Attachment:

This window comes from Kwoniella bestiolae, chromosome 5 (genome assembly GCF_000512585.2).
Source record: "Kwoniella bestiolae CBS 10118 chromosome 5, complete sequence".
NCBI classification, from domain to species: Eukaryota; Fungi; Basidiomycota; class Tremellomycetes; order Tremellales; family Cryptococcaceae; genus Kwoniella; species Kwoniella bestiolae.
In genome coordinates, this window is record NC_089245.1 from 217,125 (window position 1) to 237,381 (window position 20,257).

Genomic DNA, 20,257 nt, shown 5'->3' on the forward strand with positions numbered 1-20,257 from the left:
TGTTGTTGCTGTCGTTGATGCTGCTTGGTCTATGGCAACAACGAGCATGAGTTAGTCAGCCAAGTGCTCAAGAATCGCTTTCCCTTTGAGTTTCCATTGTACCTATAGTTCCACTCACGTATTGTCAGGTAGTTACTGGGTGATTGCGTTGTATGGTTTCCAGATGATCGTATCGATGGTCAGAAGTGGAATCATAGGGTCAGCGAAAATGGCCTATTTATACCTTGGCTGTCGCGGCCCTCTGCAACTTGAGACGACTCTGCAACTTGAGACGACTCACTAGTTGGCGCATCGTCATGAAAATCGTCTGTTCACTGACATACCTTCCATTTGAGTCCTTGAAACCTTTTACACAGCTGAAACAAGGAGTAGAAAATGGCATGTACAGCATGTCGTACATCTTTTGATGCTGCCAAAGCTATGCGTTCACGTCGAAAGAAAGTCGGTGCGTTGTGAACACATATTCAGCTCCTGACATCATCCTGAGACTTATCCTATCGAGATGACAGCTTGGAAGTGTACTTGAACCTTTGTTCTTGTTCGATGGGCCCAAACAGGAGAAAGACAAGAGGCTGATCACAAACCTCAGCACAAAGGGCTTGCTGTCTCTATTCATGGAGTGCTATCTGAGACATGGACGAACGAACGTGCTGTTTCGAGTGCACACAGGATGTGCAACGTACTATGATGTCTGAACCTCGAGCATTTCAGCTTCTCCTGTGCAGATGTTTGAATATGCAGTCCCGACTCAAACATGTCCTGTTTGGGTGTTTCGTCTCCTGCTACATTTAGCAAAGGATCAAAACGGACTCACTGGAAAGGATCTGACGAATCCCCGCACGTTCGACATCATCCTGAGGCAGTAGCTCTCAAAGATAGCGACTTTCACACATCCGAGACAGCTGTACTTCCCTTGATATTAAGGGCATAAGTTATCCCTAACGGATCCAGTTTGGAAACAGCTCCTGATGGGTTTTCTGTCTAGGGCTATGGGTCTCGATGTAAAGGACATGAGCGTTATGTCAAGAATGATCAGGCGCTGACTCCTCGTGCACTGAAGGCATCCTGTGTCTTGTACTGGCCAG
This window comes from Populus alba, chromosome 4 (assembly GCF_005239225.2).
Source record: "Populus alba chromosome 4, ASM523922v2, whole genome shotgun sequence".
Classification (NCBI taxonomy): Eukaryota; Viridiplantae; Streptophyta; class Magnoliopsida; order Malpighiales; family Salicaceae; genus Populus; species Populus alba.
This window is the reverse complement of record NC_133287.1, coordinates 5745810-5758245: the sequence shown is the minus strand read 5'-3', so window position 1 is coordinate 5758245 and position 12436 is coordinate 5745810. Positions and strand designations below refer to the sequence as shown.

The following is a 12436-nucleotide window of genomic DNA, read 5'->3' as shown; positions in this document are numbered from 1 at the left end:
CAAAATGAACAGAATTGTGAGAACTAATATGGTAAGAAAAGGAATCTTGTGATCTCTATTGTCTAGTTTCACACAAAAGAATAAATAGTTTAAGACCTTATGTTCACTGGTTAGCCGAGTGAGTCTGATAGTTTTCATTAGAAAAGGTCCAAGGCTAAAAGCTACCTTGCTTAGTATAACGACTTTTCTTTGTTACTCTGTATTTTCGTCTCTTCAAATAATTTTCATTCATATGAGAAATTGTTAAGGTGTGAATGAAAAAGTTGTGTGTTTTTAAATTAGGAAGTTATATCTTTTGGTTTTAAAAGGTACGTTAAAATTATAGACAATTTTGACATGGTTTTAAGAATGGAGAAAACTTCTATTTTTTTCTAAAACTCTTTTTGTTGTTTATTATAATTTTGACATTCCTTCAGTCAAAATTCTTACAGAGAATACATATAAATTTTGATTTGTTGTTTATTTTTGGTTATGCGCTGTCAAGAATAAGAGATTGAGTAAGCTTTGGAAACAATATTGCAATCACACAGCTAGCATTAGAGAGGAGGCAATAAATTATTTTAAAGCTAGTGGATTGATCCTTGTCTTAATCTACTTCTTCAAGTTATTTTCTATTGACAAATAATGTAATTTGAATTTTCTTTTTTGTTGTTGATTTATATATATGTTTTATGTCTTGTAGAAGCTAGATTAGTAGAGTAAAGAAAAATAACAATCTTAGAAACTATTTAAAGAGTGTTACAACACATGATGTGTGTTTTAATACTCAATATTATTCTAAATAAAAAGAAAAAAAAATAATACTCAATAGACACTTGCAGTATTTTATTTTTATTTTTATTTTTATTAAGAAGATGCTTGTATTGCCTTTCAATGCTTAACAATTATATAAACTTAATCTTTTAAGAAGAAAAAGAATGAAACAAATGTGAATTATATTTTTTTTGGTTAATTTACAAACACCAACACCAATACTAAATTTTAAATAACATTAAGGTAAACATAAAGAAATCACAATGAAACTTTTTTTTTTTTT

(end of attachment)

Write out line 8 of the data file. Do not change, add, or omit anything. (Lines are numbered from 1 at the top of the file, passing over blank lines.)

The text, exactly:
Source record: "Populus alba chromosome 4, ASM523922v2, whole genome shotgun sequence".